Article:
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The Quiet Days [3rd - 6th of May]


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Lottery sales went higher and higher., but of the negotiations one heard very little as they went into the serious phase. France was said to offer a sizeable dowry both in gold and land in their recent Italian conquests. This was matched only by the Austrians, while the hold of the French over the King was said to be greater. However the Princess Pfalz of the Rhine did well in gathering support among the populace, including some anonymous donors among mercantile circles that enlarged her dowry so as to be able to compete. Then there were the intrigues of the Duchess of Savoy who plotted against all candidates to give her niece a chance. Predictably the King escaped all these deep into the night talks, taking only the Dukes of York and Monmouth with him, each royal on his own yacht so that they could hold some pleasurable races.


Meanwhile in London the anger of the populace over the French Jesuits who had burned down several churches in London and almost had caused the capital once again to go up in flames, was reaching a fever pitch. The sessions of the Commons devoted a large part of their time to denouncing rhetoric. It was a victorious time for the Whigs, who allowed the Banking Bill to pass but the rest of the time was spent in heated debate on Exclusion which was not yet brought to a vote for it was an issue on which the Lords had not yet spoken. Wisely the speaker of the House of Lords decided to delay the session of the Lords till after the King had announced his choice of bride, so that perhaps this political storm would lie down a little. Rumour spread that the Earl of Norfolk had gone so far as to take the Test Oath and partake in Anglican communion, yet another one to denounce his faith for political gain. In an attempt to stem the tide of hatred towards Catholics rumours were spread that the deaths of both the Archbishop of Canterbury and the death of the Papel Legate had been the works of Puritan radicals operating at the edges of the Whig party. It was even said that General Asher Graas, one of Cromwell's generals, had been seen in London.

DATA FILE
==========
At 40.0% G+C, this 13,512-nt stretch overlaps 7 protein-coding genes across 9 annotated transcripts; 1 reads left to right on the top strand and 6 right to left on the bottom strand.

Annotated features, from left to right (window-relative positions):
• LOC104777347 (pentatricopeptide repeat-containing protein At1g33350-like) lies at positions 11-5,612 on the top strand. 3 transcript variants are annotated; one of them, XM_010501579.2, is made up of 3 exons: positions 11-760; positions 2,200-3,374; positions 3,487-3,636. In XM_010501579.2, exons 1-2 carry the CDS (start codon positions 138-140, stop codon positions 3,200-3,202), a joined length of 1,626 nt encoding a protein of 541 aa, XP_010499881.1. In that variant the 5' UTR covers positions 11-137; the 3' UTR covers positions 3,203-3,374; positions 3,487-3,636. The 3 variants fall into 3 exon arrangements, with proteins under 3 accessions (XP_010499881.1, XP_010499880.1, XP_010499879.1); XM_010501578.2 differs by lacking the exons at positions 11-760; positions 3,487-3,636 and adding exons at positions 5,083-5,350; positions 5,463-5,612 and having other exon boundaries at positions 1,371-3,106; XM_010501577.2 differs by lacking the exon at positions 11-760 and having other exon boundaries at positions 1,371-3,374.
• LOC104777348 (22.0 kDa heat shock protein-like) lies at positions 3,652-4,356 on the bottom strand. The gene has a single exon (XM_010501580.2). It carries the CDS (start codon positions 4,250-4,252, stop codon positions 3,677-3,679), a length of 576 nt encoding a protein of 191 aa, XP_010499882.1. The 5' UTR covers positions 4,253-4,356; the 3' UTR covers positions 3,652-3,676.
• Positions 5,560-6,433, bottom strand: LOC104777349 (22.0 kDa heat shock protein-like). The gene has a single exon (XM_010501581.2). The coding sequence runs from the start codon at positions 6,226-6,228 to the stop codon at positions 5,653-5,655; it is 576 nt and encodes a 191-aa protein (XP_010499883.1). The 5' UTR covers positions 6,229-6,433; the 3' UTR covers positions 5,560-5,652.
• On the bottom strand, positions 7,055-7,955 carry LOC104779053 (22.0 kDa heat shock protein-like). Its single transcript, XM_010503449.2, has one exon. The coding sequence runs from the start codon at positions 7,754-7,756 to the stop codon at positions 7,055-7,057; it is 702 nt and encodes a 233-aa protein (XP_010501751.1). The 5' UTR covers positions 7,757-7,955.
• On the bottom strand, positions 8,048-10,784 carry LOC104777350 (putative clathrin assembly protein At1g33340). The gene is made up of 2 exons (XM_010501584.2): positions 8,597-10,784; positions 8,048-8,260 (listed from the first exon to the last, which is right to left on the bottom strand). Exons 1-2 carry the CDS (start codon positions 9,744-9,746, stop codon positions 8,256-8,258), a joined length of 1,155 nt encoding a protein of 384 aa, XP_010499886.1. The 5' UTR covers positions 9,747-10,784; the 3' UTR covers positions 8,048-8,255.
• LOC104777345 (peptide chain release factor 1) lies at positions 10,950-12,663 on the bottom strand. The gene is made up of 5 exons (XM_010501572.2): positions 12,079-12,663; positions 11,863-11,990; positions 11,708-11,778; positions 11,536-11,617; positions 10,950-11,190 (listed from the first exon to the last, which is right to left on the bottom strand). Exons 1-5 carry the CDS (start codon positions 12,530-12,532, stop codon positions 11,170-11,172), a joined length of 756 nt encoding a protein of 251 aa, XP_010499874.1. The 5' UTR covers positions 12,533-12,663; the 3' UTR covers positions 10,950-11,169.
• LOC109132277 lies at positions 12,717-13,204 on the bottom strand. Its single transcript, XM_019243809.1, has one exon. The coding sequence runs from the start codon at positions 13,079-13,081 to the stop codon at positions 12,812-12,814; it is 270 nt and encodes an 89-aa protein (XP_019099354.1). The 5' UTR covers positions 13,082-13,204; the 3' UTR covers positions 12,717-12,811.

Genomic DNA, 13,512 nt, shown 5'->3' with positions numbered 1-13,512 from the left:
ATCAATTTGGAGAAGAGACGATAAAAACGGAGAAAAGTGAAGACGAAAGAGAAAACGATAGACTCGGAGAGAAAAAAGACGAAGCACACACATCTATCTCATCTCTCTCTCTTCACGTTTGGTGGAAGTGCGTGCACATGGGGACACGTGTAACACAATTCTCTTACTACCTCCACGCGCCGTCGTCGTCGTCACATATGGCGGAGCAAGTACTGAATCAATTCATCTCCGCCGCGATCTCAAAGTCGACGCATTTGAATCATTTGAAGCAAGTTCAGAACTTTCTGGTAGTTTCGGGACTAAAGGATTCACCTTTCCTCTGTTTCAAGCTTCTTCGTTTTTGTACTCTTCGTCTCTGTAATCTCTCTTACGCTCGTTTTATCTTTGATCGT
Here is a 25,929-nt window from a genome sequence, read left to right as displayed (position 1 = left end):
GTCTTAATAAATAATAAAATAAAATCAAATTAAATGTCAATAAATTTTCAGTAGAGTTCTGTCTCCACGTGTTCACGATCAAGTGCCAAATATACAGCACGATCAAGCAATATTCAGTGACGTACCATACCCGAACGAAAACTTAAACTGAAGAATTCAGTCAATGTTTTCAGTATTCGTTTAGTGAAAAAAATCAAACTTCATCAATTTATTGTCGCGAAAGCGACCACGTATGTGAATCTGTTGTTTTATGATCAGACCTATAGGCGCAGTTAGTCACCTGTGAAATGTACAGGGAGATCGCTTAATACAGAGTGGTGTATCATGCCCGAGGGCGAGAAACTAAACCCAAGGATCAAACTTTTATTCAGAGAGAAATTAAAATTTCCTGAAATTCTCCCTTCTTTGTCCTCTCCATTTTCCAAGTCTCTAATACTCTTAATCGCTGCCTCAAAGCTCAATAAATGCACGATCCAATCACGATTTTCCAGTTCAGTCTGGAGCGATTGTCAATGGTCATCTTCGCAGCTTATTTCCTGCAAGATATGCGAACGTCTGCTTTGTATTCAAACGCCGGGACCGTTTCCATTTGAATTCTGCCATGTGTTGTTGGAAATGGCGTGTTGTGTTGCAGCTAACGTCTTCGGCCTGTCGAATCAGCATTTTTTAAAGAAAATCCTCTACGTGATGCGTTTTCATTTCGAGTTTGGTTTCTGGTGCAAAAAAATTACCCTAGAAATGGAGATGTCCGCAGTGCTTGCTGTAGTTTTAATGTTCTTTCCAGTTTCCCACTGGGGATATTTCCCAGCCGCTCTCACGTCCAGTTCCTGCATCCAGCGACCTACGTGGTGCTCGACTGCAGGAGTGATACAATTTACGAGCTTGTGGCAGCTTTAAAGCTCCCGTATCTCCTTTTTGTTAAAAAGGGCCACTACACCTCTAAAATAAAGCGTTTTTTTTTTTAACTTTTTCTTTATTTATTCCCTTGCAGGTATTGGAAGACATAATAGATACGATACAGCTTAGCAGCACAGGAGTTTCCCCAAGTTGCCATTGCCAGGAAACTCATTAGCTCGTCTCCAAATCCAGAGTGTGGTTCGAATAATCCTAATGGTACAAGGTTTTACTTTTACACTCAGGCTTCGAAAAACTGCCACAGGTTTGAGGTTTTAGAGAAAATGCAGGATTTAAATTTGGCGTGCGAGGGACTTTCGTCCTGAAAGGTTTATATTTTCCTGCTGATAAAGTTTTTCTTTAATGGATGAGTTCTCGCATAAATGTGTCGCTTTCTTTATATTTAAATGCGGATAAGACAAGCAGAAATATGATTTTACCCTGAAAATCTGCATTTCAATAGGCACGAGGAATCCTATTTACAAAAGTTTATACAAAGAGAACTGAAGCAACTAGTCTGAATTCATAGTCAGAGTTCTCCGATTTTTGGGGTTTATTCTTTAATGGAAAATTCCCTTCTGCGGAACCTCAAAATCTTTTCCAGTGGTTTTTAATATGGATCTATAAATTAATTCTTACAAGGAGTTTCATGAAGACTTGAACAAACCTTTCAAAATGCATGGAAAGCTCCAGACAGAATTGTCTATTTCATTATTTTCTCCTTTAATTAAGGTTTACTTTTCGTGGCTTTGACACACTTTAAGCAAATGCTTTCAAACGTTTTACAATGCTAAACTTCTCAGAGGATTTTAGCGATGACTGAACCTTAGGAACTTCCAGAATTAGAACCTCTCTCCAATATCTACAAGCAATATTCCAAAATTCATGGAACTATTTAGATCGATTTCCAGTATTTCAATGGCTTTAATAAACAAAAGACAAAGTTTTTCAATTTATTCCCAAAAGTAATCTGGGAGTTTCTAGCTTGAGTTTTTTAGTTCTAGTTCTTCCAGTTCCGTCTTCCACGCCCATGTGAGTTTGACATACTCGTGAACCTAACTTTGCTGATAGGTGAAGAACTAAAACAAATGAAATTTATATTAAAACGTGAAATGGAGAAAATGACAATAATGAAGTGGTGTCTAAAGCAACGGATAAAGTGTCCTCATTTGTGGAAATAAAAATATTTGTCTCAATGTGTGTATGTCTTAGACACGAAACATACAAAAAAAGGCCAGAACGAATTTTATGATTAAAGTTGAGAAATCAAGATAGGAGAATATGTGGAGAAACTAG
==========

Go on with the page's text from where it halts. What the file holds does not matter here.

After the rescue of Lady Rebecca it was high time someone cleaned out the Port. After the efforts of the Life Guard action was taken towards the entire dock area, where more crimes were suspected. Under protest of the merchants several smuggling rings were flushed out after reports to the proper authorities and more than once ship was seen hurriedly leaving London for safe shores. While the lower authorities were busy with their cleaning work the rising of a new company to keep order in the streets, Langdon's company, was progressing with due speed which did not go unnoticed in certain quarters. They would have to take their own measures to protect their interests. The False King meanwhile was still rotting in the Tower, with rumours that His Majesty had ordered an investigation into Scotland.


A petition was sent to the King by several Trade Tycoons from the Royal Exchange to stop the hindrance on the economy that was the closure of the coffeeshops, which had only led crime to take over trade more and more and such unfortunate incidents as the auction of English citizens. Allowing merchants to operate in daylight where all might see was far more preferable.


From the far reaches of the Kingdom word that the price of wool was steadily going up due to a growing Scottish rebellion. There was speculation too of a similar uprising threatening in Wales for it had been noted duly that there was an increase of Welsh courtiers that surely had come with a reason to the center of power that was London.

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